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The Gift Of Caring For My Parents

Updated: Jun 13

By Chisanga Marie Kashoki


About twelve years ago, when I made the decision to move to the house right behind my parents home. So many people laughed at me and passed so many discouraging comments like,“You are a mummy’s baby.” “You are way too old to live with your parents.” “How will you have any freedom?’ Little did I know that this move would be the best living arrangement for my parents and me.


My parents have three children. I am the oldest and also the only child that lives in Zambia. Despite the distance between my siblings and the family based in Lusaka we are a tight nuclear family and very supportive of each other.


Covid Pandemic

My dad and mom are 87 and 82 years old respectively. As they started to head towards their golden years, they had several health issues but were able to bounce back and were generally able to perform daily life activities on their own. My siblings and I had taken steps to ease their life such as hiring a full-time driver so that they could visit friends and go on outings.


When the Covid-19 pandemic hit, my parents' health, particularly dad's, changed significantly. He suffered a stroke which left him unable to walk or care for his personal needs. My mother also required major surgery as she had a benign tumour in her stomach. She had two thirds of her stomach removed. Caring for my parents during this time was extremely scary and exhausting as hospitals during Covid were places you didn’t want to go to and there was no support as everyone was social distancing. Visits from well meaning friends could mean death.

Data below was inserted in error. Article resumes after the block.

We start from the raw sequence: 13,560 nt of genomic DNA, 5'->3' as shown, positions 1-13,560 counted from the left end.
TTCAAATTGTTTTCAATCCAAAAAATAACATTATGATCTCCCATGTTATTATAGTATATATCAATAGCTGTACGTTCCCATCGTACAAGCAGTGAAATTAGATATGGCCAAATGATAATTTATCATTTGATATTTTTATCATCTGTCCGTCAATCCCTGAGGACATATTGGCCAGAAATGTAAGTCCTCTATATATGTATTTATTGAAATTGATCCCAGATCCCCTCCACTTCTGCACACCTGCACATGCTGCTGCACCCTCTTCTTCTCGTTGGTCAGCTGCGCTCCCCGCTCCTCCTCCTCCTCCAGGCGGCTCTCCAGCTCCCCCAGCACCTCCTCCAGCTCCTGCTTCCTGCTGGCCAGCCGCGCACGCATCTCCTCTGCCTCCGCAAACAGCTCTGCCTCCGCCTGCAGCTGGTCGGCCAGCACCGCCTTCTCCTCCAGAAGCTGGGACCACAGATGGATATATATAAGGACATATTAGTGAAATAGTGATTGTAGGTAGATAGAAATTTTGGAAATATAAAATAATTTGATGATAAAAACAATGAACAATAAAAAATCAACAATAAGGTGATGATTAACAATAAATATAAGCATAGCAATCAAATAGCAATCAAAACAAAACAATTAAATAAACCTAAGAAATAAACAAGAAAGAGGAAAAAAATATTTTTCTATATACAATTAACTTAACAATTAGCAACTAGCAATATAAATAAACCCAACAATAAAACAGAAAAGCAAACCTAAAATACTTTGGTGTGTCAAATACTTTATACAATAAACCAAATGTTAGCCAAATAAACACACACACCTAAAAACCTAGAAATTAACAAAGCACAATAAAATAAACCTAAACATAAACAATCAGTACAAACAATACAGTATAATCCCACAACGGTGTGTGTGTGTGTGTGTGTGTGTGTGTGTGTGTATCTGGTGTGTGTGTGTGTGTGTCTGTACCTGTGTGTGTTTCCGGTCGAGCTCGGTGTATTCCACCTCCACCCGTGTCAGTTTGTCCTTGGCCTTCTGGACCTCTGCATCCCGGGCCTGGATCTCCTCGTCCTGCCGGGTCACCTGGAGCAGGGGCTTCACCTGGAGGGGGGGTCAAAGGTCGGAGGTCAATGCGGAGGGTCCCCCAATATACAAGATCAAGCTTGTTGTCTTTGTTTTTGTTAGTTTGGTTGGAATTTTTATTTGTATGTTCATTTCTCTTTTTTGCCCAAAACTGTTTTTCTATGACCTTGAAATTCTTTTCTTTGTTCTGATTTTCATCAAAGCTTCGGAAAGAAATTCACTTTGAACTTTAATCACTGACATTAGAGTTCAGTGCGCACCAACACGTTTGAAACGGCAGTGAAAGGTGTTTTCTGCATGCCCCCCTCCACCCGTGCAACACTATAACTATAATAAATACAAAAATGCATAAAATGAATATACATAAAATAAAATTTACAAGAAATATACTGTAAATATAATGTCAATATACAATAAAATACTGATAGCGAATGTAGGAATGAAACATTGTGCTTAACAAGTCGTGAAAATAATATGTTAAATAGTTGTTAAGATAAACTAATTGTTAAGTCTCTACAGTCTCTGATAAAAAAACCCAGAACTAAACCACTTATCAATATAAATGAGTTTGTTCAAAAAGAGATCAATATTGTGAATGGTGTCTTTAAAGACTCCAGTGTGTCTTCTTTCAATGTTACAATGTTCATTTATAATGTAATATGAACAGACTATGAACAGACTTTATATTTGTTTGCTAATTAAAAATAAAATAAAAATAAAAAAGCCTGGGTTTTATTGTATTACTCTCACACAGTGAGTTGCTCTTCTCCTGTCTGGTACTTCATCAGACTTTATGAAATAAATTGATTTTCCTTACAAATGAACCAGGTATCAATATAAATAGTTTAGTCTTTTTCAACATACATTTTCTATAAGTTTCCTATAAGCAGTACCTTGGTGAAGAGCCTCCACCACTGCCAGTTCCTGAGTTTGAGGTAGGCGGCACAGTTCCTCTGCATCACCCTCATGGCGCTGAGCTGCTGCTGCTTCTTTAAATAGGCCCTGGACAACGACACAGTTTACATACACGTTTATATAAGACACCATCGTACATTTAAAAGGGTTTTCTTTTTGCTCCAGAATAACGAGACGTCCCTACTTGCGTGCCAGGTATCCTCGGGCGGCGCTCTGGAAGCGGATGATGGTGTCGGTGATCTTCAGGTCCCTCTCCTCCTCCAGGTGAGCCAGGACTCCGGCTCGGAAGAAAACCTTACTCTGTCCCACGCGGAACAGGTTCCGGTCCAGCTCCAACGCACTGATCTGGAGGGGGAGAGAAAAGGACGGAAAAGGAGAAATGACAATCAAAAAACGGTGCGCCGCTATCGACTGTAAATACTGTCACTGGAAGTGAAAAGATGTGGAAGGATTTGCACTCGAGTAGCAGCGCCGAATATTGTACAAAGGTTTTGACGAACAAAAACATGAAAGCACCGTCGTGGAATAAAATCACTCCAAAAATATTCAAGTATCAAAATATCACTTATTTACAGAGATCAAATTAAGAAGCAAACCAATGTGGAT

My parent’s health has continued to decline post covid and so my siblings and I had to chart a way forward so that we could support our parents as best we could. Caring for my parents has been both rewarding and challenging and this journey has taught me so much.


Appropriate Health Care

Following dad’s stroke, the first week we tried to care for him by ourselves, remember this was Covid times. The main caring fell on mom because traditionally I could not assist in looking after my dad’s personal needs. But she was wiped out and I realised that soon I would have two parents in serious health condition. Mom was also not so well herself. At this time, we didn’t know that she had a growing tumour. It was both scary and frustrating for mom and dad.


I mentioned my concerns about my parents to a friend and he suggested a company that provides home care assistants who could look after dad. My siblings and I thought that this was the best option for us and we signed up for a 24-hour caring service. I can't say how thankful I am to my friend for suggesting this option. I didn’t even know such services were available. This cost is not cheap, and my sister is bearing the brunt of this expense. But for anyone caring for elders who have significant health challenges having a trained carer is a great option.


Have a Support Network

Like I said before, my family is a nuclear one, so we don’t have a barrage of relatives coming in to help and support our parents in their illness. They have their own lives. Despite this, my parents', siblings, my children and I have formed a strong support network so that we are all supported as we care for my parents. My parents are always accompanied to doctor’s appointments to ensure that all their concerns are addressed. We have hospital visit rotas, weekly whats app calls and daily voice notes to check up and support one another. This has been a blessing particularly for me who is hands on in caring for mom and dad.